Modern spin on classic fairytale to be Christmas star in London
Christmas at London’s Southbank Centre will have a distinctly Australian flavour this year. Performers from South Australia’s Windmill Theatre and State Theatre Company will present Rumpelstiltskin at Queen Elizabeth Hall as the centrepiece 2018 Christmas show.
The adaptation of the Brothers Grimm fairytale, Rumpelstiltskin, co-written by Rosemary Myers and Julianne O’Brien premiered at South Australia’s Dunstan Playhouse in 2016.
The production received rave reviews nationally and sold out performances throughout the season. The team behind the production have since spun gold to land the prime spot in London.
Rumpelstiltskin will play a four-week season in the 915-seat theatre at the recently redeveloped Southbank Centre, from 13 December 2018 to 6 January 2019. Organisers are expecting thousands to attend the 30-show Christmas pantomime.
“At its best, theatre pushes the limits of what we think of as possible — wonder, excitement, spectacle and mischief can have such an impact on the audience,” says Senior Programmer for Performance and Dance at Southbank Centre Rupert Thomson.
“This wonderful adaptation of the Rumpelstiltskin story masterfully achieves all these things and more, in a spectacularly visual production we are delighted to be premiering for UK audiences at Southbank Centre’s Queen Elizabeth Hall.”
A contemporary take on the classic fairytale, the Myers/O’Brien musical adaptation features a Rumpelstiltskinwho, instead of spinning gold, is an up-and-coming fashion designer, who wants to work with the King of Fashion design.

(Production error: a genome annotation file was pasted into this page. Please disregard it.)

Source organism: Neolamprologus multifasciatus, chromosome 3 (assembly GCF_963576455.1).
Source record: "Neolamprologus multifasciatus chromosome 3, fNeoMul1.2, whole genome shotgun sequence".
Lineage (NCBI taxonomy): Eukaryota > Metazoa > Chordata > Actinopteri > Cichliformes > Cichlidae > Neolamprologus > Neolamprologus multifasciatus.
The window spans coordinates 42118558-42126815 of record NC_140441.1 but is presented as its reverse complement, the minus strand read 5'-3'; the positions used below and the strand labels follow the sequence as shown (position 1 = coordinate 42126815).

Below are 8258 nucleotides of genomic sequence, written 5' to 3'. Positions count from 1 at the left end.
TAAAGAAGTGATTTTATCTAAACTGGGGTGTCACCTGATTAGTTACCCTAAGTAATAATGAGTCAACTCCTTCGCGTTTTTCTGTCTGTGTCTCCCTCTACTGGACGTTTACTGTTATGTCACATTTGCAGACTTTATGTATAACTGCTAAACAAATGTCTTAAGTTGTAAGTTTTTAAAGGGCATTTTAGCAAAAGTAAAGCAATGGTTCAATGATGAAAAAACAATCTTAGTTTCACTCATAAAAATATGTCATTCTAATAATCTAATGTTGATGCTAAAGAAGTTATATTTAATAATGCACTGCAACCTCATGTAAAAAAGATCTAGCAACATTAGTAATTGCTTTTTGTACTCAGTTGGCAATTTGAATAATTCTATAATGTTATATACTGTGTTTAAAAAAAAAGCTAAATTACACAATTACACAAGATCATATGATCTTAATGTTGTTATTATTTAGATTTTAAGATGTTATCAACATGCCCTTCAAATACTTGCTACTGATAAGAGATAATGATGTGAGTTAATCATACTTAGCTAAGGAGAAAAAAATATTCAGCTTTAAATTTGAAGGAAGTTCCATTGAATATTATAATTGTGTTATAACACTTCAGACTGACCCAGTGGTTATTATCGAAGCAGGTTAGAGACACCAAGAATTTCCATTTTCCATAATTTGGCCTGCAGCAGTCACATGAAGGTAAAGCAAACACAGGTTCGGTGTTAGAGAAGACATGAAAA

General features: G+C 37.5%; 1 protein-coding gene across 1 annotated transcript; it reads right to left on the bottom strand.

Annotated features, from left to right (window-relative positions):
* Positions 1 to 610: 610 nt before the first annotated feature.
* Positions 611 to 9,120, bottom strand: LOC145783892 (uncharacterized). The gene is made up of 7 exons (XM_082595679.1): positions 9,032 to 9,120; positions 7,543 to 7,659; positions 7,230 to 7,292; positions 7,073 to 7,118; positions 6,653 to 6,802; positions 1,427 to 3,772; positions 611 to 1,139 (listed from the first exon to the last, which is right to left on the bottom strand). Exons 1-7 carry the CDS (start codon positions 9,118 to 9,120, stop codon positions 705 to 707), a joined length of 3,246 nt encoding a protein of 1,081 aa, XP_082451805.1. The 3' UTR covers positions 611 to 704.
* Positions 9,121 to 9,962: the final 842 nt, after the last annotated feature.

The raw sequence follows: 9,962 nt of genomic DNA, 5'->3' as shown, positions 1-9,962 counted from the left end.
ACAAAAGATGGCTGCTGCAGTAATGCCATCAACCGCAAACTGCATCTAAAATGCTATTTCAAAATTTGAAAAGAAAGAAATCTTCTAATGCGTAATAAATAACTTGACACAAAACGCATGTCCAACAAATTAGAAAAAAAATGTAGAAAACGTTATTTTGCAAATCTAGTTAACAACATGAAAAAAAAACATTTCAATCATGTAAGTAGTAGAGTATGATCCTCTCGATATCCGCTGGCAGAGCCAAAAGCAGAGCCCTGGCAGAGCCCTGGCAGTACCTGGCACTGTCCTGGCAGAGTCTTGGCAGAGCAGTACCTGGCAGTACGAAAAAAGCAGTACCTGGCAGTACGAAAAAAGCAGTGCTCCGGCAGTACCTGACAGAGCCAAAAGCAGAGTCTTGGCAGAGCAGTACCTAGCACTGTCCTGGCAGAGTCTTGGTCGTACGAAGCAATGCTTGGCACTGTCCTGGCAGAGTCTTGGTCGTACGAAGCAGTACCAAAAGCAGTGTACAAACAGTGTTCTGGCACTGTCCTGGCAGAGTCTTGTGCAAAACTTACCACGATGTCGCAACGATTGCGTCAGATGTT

Starring Australia’s ‘King of Cabaret’, Paul Capsis, as the protagonist imp, the production is a bold, brightly coloured, eccentric theatrical experience.
The flamboyant reinvention was awarded Best Show — Musical/Opera at the 2017 Adelaide Theatre Guide Curtain Call Awards and was nominated for two 2017 South Australian Ruby Awards, including Best Work.
State Theatre Company Executive Director Jodi Glass says the upcoming performances at the iconic London venue was a source of enormous pride for both companies.
With a strong reputation for their development of new theatre for children, teenagers and families, Windmill has fast become one of the leading exporters of arts and culture to the world — having delivered 225 live theatre performances to audiences across 46 cities in 2017 including Beijing and Shanghai.
Paul Capsis as Rumpelstiltskin in the 2016 Adelaide premiere. The South Australian production will play in London in December. Picture: Shane Reid.
South Australian theatre has a strong, international reputation for quality productions, and the originality of and excitement of their voice. The London run of Rumpelstiltskin follows the international success of the two companies’ co-production of Pinocchioat the New Victory Theatre in New York in 2015.
“What I think distinguishes South Australia is we have three extraordinary companies making work for young audiences — Windmill, Patch, and Slingsby,” says Glass.
“The fact that those three companies make work that internationally, people beg to see, is a wonderful thing for our state. To see works of scale touring outside of South Australia is really significant for the Arts here,” says Glass.
The Windmill Theatre Co. and State Theatre Company co-production of Rumpelstiltskin runs from 13 December to 6 January at the Queen Elizabeth Hall at London’s Southbank Centre.